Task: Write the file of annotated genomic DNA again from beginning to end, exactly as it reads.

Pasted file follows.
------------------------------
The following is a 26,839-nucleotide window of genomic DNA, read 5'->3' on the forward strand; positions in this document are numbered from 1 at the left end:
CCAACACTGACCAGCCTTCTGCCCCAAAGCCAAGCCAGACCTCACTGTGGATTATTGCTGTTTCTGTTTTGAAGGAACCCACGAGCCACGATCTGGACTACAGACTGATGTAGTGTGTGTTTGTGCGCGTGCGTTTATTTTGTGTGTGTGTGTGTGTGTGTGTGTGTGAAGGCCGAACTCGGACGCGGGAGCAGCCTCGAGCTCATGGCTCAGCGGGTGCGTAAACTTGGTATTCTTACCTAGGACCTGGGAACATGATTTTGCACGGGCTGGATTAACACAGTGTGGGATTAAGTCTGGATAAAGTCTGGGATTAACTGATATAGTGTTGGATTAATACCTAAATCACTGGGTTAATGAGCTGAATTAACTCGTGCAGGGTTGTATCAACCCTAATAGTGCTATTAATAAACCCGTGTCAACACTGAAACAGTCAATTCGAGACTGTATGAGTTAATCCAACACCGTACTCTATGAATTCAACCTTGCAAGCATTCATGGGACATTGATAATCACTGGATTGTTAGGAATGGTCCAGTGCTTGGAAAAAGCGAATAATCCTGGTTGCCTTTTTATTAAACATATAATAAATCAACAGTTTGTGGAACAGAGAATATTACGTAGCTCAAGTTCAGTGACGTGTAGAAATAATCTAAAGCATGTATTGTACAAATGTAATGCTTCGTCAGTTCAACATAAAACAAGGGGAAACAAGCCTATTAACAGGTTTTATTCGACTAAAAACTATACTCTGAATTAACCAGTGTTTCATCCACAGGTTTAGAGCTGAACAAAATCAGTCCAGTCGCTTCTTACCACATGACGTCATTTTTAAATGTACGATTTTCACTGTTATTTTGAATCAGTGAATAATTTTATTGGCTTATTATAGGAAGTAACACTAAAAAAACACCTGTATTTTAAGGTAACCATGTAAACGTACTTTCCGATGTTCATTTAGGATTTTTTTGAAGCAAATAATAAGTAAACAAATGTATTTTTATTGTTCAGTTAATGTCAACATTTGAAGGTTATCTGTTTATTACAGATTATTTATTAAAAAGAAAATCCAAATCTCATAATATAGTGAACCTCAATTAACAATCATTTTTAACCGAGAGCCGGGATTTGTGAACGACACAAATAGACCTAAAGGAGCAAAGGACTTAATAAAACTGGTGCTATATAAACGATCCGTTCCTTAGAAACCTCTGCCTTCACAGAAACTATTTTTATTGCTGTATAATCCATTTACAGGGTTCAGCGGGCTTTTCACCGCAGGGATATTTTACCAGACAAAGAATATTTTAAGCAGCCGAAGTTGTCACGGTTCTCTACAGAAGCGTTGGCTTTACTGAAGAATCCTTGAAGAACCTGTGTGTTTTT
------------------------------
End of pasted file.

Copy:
The following is a 26,839-nucleotide window of genomic DNA, read 5'->3' on the forward strand; positions in this document are numbered from 1 at the left end:
CCAACACTGACCAGCCTTCTGCCCCAAAGCCAAGCCAGACCTCACTGTGGATTATTGCTGTTTCTGTTTTGAAGGAACCCACGAGCCACGATCTGGACTACAGACTGATGTAGTGTGTGTTTGTGCGCGTGCGTTTATTTTGTGTGTGTGTGTGTGTGTGTGTGTGTGAAGGCCGAACTCGGACGCGGGAGCAGCCTCGAGCTCATGGCTCAGCGGGTGCGTAAACTTGGTATTCTTACCTAGGACCTGGGAACATGATTTTGCACGGGCTGGATTAACACAGTGTGGGATTAAGTCTGGATAAAGTCTGGGATTAACTGATATAGTGTTGGATTAATACCTAAATCACTGGGTTAATGAGCTGAATTAACTCGTGCAGGGTTGTATCAACCCTAATAGTGCTATTAATAAACCCGTGTCAACACTGAAACAGTCAATTCGAGACTGTATGAGTTAATCCAACACCGTACTCTATGAATTCAACCTTGCAAGCATTCATGGGACATTGATAATCACTGGATTGTTAGGAATGGTCCAGTGCTTGGAAAAAGCGAATAATCCTGGTTGCCTTTTTATTAAACATATAATAAATCAACAGTTTGTGGAACAGAGAATATTACGTAGCTCAAGTTCAGTGACGTGTAGAAATAATCTAAAGCATGTATTGTACAAATGTAATGCTTCGTCAGTTCAACATAAAACAAGGGGAAACAAGCCTATTAACAGGTTTTATTCGACTAAAAACTATACTCTGAATTAACCAGTGTTTCATCCACAGGTTTAGAGCTGAACAAAATCAGTCCAGTCGCTTCTTACCACATGACGTCATTTTTAAATGTACGATTTTCACTGTTATTTTGAATCAGTGAATAATTTTATTGGCTTATTATAGGAAGTAACACTAAAAAAACACCTGTATTTTAAGGTAACCATGTAAACGTACTTTCCGATGTTCATTTAGGATTTTTTTGAAGCAAATAATAAGTAAACAAATGTATTTTTATTGTTCAGTTAATGTCAACATTTGAAGGTTATCTGTTTATTACAGATTATTTATTAAAAAGAAAATCCAAATCTCATAATATAGTGAACCTCAATTAACAATCATTTTTAACCGAGAGCCGGGATTTGTGAACGACACAAATAGACCTAAAGGAGCAAAGGACTTAATAAAACTGGTGCTATATAAACGATCCGTTCCTTAGAAACCTCTGCCTTCACAGAAACTATTTTTATTGCTGTATAATCCATTTACAGGGTTCAGCGGGCTTTTCACCGCAGGGATATTTTACCAGACAAAGAATATTTTAAGCAGCCGAAGTTGTCACGGTTCTCTACAGAAGCGTTGGCTTTACTGAAGAATCCTTGAAGAACCTGTGTGTTTTT